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Republican Kevin Faulconer brings governor campaign to Orange County

Kevin Faulconer made a campaign stop Thursday in Fountain Valley, pledging during a local Vietnamese American news show segment that he’ll make California more livable for everyone if he’s elected governor.

“California is too expensive and people are voting with their feet,” Faulconer said, as he pitched plans to lower taxes, increase the state’s supply of affordable housing and tackle homelessness.

The moderate Republican is fiscally conservative but socially liberal, opposing California’s gas tax and efforts to defund the police while supporting same-sex marriage and abortion rights. Given the state’s political makeup, he’s also simultaneously considered both a longshot and a top contender to replace Gov. Gavin Newsom during a recall election later this year or during the regular 2022 election.

Faulconer was the highest ranking elected Republican official in California until he termed out as mayor of San Diego at the end of 2020. The fact that he won election, then reelection, to both the San Diego City Council and the mayor’s seat in a city that’s dominated by Democrats gave him credentials as perhaps the GOP’s best shot at winning back the governor seat even as California continues moving further to the left.

“Every race that I’ve won has been in a majority Democratic environment,” Faulconer said. “It’s not about partisanship, it’s about leadership.”

Of the 43 people who’ve filed as gubernatorial candidates if Newsom is recalled later this year, Newport Beach-based pollster Adam Probolsky said Faulconer is “the only person of substance and recent election experience that has said, ‘I’m in this thing.’ He’s got a real track record of actually accomplishing things at city hall in a big city that has produced a governor before,” with Faulconer following in the footsteps of former San Diego Mayor and California Gov. Pete Wilson.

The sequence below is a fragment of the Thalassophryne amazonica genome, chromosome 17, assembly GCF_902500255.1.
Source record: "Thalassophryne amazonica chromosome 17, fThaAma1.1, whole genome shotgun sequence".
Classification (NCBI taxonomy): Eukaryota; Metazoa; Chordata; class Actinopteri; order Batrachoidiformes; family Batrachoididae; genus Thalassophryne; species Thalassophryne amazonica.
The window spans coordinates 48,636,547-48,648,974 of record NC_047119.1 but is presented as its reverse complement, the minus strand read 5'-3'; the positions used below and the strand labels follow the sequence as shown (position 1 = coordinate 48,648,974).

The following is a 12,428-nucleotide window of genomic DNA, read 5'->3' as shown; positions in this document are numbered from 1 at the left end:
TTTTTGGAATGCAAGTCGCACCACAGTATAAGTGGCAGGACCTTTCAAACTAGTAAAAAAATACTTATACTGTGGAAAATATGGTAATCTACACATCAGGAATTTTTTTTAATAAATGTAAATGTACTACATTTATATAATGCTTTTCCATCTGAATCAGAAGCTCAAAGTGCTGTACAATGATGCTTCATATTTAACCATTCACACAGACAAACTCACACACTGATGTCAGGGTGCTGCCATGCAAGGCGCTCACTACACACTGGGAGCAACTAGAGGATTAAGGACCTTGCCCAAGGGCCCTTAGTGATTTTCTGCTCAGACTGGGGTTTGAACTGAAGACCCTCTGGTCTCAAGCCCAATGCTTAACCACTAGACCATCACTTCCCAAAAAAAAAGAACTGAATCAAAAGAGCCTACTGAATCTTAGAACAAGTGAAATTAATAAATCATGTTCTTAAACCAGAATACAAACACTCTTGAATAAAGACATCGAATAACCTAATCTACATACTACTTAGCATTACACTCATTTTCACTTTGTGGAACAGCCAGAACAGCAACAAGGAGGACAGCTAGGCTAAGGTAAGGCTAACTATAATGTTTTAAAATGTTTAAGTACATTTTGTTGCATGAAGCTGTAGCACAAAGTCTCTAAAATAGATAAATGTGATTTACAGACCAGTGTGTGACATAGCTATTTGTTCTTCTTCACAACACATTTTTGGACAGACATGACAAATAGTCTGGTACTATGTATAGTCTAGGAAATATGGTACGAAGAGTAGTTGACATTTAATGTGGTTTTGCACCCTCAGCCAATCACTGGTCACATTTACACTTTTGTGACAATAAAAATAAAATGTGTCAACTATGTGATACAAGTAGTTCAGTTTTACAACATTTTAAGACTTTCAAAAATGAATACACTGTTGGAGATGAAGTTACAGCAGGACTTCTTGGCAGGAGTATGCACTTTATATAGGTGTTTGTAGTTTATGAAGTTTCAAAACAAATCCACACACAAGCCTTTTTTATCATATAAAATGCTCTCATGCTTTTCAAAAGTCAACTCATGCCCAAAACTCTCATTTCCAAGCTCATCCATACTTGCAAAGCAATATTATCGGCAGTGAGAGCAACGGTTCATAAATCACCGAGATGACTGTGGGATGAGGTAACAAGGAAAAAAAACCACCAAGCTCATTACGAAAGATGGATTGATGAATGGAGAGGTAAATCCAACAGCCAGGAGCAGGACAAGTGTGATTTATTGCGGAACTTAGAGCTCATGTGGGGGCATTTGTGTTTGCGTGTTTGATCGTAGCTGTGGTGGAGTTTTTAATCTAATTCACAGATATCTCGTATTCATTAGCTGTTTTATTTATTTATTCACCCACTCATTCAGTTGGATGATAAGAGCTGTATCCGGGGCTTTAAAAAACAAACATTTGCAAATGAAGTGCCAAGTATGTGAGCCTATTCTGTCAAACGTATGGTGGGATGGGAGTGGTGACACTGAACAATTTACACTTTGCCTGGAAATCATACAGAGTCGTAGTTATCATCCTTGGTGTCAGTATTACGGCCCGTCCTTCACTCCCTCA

“But it still doesn’t change the fact that he is running as a Republican in a place that doesn’t elect Republicans,” he said, with Republicans only accounting for 24% of California’s voter base.

Faulconer doesn’t have the name recognition of Caitlyn Jenner, the former Olympian and reality TV star who’s also on the recall ticket and will be speaking to the Republican Party of Orange County later this month. And Faulconer hasn’t made a splash by bringing a bear to press conferences, as fellow GOP candidate John Cox has done.

But Faulconer, 54, is running a serious campaign as a moderate Republican. The Point Loma resident has raised roughly $2.5 million combined for his recall and 2022 governor campaigns, with some of his largest donors coming out of Newport Beach. And he’s drawn endorsements from most GOP state lawmakers, including State Sen. Pat Bates of Laguna Niguel and Assemblymember Janet Nguyen of Fountain Valley.

Even if Newsom holds on to his seat this year, as most experts and polls predict he will, Faulconer’s recall campaign could help build momentum for a 2022 run. But if Newsom is ousted, GOP candidates have a better shot at winning the governor’s seat than during a general election, since they would only need the highest share of votes in what’s expected to be a crowded field.

“I’m often asked, ‘Can a Republican win a statewide election in California?’” Faulconer said. “The answer is of course. If you look at the voter registration in the city of San Diego, it mirrors that of California as a whole.

“So how do you win? You win by addition,” he said, touting past work and policy plans that he hopes will appeal to voters across party lines.

Kevin Faulconer, one of the leading GOP challengers in the recall election against Gov. Gavin Newsom, poses for a photo at Bomo Koral Park in Santa Ana on Thursday, June 10, 2021. (Photo by Kyusung Gong/Contributing Photographer)

A key component of Faulconer’s campaign platform is a promise to slash taxes for the middle class by reducing California’s tax rate to zero for the first $50,000 earned by an individual and first $100,000 earned for joint filers. When asked how he’d pay for the sweeping tax cut, Faulconer cited California’s $75 billion surplus this year.